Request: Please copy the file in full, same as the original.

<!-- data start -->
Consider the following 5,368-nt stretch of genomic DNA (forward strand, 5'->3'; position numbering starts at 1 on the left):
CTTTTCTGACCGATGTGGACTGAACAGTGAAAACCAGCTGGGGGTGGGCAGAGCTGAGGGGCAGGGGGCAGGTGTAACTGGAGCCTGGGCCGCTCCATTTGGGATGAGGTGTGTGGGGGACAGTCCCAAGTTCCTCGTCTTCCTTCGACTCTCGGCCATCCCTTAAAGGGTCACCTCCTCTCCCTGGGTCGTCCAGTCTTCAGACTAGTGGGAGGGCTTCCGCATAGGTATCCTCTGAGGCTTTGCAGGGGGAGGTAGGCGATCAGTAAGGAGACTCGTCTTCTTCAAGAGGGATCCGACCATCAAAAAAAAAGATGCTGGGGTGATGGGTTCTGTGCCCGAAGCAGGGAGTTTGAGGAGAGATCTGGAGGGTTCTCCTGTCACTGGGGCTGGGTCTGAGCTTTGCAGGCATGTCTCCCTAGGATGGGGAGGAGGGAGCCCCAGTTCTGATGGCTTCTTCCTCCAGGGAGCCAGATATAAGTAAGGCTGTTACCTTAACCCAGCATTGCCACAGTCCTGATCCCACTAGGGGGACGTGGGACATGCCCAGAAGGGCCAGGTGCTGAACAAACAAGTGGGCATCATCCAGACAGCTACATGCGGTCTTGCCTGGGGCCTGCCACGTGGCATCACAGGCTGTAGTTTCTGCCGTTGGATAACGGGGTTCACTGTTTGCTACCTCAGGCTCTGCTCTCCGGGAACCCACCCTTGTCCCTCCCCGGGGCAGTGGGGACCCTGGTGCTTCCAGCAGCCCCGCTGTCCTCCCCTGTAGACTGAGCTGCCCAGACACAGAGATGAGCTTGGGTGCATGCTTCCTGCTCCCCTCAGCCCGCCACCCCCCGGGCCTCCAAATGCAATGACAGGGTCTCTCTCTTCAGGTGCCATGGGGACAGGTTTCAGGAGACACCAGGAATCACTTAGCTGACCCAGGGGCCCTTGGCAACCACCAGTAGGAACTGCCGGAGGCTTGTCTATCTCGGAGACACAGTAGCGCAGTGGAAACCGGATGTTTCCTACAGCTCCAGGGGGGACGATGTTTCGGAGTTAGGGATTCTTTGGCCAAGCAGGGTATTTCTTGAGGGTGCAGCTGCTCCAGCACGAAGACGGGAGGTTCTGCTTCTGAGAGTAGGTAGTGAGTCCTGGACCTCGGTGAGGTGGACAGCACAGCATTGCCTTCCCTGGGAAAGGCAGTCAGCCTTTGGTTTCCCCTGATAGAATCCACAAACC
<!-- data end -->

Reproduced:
Consider the following 5,368-nt stretch of genomic DNA (forward strand, 5'->3'; position numbering starts at 1 on the left):
CTTTTCTGACCGATGTGGACTGAACAGTGAAAACCAGCTGGGGGTGGGCAGAGCTGAGGGGCAGGGGGCAGGTGTAACTGGAGCCTGGGCCGCTCCATTTGGGATGAGGTGTGTGGGGGACAGTCCCAAGTTCCTCGTCTTCCTTCGACTCTCGGCCATCCCTTAAAGGGTCACCTCCTCTCCCTGGGTCGTCCAGTCTTCAGACTAGTGGGAGGGCTTCCGCATAGGTATCCTCTGAGGCTTTGCAGGGGGAGGTAGGCGATCAGTAAGGAGACTCGTCTTCTTCAAGAGGGATCCGACCATCAAAAAAAAAGATGCTGGGGTGATGGGTTCTGTGCCCGAAGCAGGGAGTTTGAGGAGAGATCTGGAGGGTTCTCCTGTCACTGGGGCTGGGTCTGAGCTTTGCAGGCATGTCTCCCTAGGATGGGGAGGAGGGAGCCCCAGTTCTGATGGCTTCTTCCTCCAGGGAGCCAGATATAAGTAAGGCTGTTACCTTAACCCAGCATTGCCACAGTCCTGATCCCACTAGGGGGACGTGGGACATGCCCAGAAGGGCCAGGTGCTGAACAAACAAGTGGGCATCATCCAGACAGCTACATGCGGTCTTGCCTGGGGCCTGCCACGTGGCATCACAGGCTGTAGTTTCTGCCGTTGGATAACGGGGTTCACTGTTTGCTACCTCAGGCTCTGCTCTCCGGGAACCCACCCTTGTCCCTCCCCGGGGCAGTGGGGACCCTGGTGCTTCCAGCAGCCCCGCTGTCCTCCCCTGTAGACTGAGCTGCCCAGACACAGAGATGAGCTTGGGTGCATGCTTCCTGCTCCCCTCAGCCCGCCACCCCCCGGGCCTCCAAATGCAATGACAGGGTCTCTCTCTTCAGGTGCCATGGGGACAGGTTTCAGGAGACACCAGGAATCACTTAGCTGACCCAGGGGCCCTTGGCAACCACCAGTAGGAACTGCCGGAGGCTTGTCTATCTCGGAGACACAGTAGCGCAGTGGAAACCGGATGTTTCCTACAGCTCCAGGGGGGACGATGTTTCGGAGTTAGGGATTCTTTGGCCAAGCAGGGTATTTCTTGAGGGTGCAGCTGCTCCAGCACGAAGACGGGAGGTTCTGCTTCTGAGAGTAGGTAGTGAGTCCTGGACCTCGGTGAGGTGGACAGCACAGCATTGCCTTCCCTGGGAAAGGCAGTCAGCCTTTGGTTTCCCCTGATAGAATCCACAAACC